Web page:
Superman Homepage reviewer Micah Pickering reviews the Fleischer Superman animated shorts for those nostalgic for the 1940s.
Check out his review of the cartoon titled “The Mummy Strikes”.
Somebody call Brendan Fraser, because a mummy is loose in Metropolis. This installment of the classic Superman shorts has probably the most dialogue of the series, and is the lightest on action. Most of the antagonists don’t get much of a backstory, but in this short we get the complete origin of King Tush and his ancient curse.
Now onto the review!
Rating – 2 (out of 5): I gave this short a lower rating because the premise doesn’t fit with the runtime and format of this series. That’s not to say that it isn’t enjoyable to watch. However, in a series that is built around Superman saving the day, a strong climax and resolution are needed. Had this been a 15 minute or half hour show, I feel like the premise would have been fully realized.
Our story begins at the Metropolis History Museum where the body of renowned Egyptologist Dr. Jordan was found dead near the tomb of ancient Egyptian Pharaoh King Tush. Near the deceased body is a mysterious syringe. Dr. Jordan’s assistant Jane Hogan discovers his body and is arrested for the murder. A speedy trial soon sends Hogan to prison.
At the Daily Planet, Clark Kent receives a call from someone claiming to have new information that could exonerate Hogan. Lois eavesdrops on the call and follows Clark to the museum. At the museum, Clark meets with a professor who claims that Dr. Jordan was killed by the curse of King Tush.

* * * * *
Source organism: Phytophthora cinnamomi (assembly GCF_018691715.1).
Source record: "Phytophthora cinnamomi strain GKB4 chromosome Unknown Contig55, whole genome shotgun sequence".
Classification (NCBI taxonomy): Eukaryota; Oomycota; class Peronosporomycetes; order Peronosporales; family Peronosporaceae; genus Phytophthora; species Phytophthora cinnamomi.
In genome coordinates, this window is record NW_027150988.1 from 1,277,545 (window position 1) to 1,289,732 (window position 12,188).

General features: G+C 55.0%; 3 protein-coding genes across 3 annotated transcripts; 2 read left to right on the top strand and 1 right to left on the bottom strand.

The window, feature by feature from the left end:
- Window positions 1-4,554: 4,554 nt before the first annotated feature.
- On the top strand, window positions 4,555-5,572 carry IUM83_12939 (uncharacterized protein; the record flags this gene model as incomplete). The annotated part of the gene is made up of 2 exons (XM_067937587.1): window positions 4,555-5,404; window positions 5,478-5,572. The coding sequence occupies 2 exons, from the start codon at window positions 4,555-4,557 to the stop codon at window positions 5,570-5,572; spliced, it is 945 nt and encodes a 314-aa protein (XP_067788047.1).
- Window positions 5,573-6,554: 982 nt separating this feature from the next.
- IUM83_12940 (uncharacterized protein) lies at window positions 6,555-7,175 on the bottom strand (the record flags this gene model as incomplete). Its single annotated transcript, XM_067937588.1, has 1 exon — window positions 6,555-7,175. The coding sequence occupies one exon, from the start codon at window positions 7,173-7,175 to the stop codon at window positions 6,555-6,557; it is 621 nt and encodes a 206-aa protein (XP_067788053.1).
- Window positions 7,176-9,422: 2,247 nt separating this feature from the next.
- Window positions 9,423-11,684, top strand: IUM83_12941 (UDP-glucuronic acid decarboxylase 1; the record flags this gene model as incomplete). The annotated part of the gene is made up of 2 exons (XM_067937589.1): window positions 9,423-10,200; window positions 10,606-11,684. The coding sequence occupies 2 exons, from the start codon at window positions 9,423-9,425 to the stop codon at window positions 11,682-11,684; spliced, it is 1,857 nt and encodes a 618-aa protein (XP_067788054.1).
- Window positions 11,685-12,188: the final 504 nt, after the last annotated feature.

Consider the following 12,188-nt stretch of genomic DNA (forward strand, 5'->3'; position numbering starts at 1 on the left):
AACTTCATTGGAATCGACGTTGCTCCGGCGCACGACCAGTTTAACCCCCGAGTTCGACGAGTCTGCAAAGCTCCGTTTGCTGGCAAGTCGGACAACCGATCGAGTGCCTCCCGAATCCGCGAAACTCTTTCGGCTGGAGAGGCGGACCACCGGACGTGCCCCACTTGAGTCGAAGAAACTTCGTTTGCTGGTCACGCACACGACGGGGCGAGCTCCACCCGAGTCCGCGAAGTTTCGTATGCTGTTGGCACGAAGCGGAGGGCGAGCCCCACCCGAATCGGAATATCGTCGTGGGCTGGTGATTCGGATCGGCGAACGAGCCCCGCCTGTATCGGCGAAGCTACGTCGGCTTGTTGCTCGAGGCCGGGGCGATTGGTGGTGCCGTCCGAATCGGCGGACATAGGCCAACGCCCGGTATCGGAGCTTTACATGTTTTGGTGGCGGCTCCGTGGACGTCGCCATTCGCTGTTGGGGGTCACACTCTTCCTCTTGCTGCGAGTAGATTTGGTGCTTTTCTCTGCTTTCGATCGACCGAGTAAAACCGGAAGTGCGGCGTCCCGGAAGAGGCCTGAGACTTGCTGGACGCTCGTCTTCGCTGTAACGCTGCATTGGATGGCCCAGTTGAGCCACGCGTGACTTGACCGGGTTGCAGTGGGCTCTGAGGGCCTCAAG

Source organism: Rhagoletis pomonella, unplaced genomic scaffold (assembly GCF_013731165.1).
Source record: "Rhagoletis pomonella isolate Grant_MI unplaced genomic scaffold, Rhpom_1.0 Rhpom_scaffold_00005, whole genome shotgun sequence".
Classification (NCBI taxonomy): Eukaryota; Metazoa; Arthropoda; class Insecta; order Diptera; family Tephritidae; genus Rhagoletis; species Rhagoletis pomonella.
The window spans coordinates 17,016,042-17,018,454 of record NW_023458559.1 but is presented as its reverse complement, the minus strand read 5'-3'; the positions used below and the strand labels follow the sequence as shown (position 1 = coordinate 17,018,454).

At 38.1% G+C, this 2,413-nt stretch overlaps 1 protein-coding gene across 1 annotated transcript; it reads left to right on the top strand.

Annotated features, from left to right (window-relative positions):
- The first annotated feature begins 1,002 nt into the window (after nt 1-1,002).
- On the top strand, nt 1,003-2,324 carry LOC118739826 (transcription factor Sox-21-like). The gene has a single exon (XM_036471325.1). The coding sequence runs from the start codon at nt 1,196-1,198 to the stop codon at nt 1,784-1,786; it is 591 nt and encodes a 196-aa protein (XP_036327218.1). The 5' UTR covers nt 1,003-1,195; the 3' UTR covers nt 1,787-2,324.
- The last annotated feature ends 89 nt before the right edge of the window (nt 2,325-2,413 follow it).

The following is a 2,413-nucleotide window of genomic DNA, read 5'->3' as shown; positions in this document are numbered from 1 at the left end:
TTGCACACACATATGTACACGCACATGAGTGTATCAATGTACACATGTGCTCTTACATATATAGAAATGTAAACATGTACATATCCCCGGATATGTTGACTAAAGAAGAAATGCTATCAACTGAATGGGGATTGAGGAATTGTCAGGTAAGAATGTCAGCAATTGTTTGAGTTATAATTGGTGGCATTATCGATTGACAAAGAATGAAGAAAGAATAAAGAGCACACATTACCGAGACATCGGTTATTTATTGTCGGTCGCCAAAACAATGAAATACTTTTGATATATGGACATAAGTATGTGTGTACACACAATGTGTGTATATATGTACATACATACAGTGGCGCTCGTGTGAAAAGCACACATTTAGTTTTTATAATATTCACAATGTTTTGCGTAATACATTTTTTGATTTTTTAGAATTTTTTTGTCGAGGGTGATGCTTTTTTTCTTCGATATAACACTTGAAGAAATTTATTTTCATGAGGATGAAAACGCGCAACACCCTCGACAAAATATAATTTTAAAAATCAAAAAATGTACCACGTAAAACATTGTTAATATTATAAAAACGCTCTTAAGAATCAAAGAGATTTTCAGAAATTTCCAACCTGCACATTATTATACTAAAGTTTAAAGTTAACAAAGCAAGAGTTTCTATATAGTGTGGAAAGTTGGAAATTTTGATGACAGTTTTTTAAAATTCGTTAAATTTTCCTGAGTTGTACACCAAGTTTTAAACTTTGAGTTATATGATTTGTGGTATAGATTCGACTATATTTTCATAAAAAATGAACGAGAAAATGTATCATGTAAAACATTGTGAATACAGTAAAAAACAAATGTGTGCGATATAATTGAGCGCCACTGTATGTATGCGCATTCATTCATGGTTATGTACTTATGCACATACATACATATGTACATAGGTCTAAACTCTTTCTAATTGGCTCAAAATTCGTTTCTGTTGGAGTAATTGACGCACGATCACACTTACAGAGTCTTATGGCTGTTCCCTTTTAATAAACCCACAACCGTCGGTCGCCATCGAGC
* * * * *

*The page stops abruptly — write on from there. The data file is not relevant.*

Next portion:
This is where the dialogue turns into an info dump that takes time out of an already short cartoon. The professor explains that King Tush was a young Pharaoh who took ill. Prior to his death, King Tush’s royal guards swore an oath to protect him in the afterlife. It is also noted that whoever should try to open the tomb of King Tush would be cursed.
The professor explains that Dr. Jordan was experimenting with an ancient formula, and had attempted to revive the mummies of King Tush’s guards. The professor also revealed that Dr. Jordan succeeded in opening the tomb but was poisoned by a spike rigged to stab whoever opened the tomb, leading to his demise.
Clark avoids the spike and opens the tomb, and seemingly has the story in the bag when all of a sudden an amulet on King Tush’s chest shoots a beam of light that awakens the guards. The gigantic guards attack Clark, the professor, and Lois who was hiding in the back of the exhibit. The newly awakened mummies put Clark in a sarcophagus, which gives him the perfect chance to change into Superman. Superman rescues Lois and quickly dispatches the mummies. The short ends with Clark writing the article about Jane Hogan being proven innocent, and her subsequent release from prison.
An epic battle between Superman and undead mummies is the kind of stuff superhero media is made for. However, this cartoon falls short on action just when it needed it most. I feel like the explanation of King Tush’s life story (which is a lot longer than my recap of it) was unnecessary and limited the Superman action that one would expect when watching one of these shorts.
Despite its flaws, the short carries the same charm that is indicative of the series. One of the more enjoyable parts of the cartoon comes in the form of Lois and Clark’s playful rivalry at the Daily Planet. Although “The Mummy Strikes” may not be the best in this series, fans will still have plenty to enjoy upon a rewatch.